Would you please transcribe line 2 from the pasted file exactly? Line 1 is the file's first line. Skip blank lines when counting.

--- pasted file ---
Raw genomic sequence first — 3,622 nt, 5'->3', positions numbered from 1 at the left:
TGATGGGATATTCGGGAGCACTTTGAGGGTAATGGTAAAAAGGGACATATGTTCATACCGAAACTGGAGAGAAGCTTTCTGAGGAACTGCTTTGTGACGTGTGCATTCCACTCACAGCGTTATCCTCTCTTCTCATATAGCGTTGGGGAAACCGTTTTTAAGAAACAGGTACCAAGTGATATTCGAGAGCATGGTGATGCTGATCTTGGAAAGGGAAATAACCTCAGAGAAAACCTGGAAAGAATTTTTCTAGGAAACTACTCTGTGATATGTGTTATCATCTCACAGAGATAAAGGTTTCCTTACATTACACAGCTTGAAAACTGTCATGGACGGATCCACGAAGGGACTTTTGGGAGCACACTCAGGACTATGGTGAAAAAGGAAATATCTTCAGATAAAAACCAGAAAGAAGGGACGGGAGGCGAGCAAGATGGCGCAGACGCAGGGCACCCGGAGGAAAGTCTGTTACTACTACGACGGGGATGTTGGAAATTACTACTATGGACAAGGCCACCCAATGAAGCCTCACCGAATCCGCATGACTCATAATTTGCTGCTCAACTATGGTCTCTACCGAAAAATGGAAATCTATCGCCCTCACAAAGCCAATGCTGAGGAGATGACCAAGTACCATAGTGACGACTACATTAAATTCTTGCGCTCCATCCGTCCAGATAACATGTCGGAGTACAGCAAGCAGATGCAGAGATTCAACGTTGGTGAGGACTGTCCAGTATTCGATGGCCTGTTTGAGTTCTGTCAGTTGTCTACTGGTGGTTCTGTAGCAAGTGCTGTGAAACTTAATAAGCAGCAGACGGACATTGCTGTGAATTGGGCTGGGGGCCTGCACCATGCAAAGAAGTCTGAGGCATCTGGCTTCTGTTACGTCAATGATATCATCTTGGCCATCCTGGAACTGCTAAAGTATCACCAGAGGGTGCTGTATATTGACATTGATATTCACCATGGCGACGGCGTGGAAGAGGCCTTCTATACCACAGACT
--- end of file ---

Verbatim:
TGATGGGATATTCGGGAGCACTTTGAGGGTAATGGTAAAAAGGGACATATGTTCATACCGAAACTGGAGAGAAGCTTTCTGAGGAACTGCTTTGTGACGTGTGCATTCCACTCACAGCGTTATCCTCTCTTCTCATATAGCGTTGGGGAAACCGTTTTTAAGAAACAGGTACCAAGTGATATTCGAGAGCATGGTGATGCTGATCTTGGAAAGGGAAATAACCTCAGAGAAAACCTGGAAAGAATTTTTCTAGGAAACTACTCTGTGATATGTGTTATCATCTCACAGAGATAAAGGTTTCCTTACATTACACAGCTTGAAAACTGTCATGGACGGATCCACGAAGGGACTTTTGGGAGCACACTCAGGACTATGGTGAAAAAGGAAATATCTTCAGATAAAAACCAGAAAGAAGGGACGGGAGGCGAGCAAGATGGCGCAGACGCAGGGCACCCGGAGGAAAGTCTGTTACTACTACGACGGGGATGTTGGAAATTACTACTATGGACAAGGCCACCCAATGAAGCCTCACCGAATCCGCATGACTCATAATTTGCTGCTCAACTATGGTCTCTACCGAAAAATGGAAATCTATCGCCCTCACAAAGCCAATGCTGAGGAGATGACCAAGTACCATAGTGACGACTACATTAAATTCTTGCGCTCCATCCGTCCAGATAACATGTCGGAGTACAGCAAGCAGATGCAGAGATTCAACGTTGGTGAGGACTGTCCAGTATTCGATGGCCTGTTTGAGTTCTGTCAGTTGTCTACTGGTGGTTCTGTAGCAAGTGCTGTGAAACTTAATAAGCAGCAGACGGACATTGCTGTGAATTGGGCTGGGGGCCTGCACCATGCAAAGAAGTCTGAGGCATCTGGCTTCTGTTACGTCAATGATATCATCTTGGCCATCCTGGAACTGCTAAAGTATCACCAGAGGGTGCTGTATATTGACATTGATATTCACCATGGCGACGGCGTGGAAGAGGCCTTCTATACCACAGACT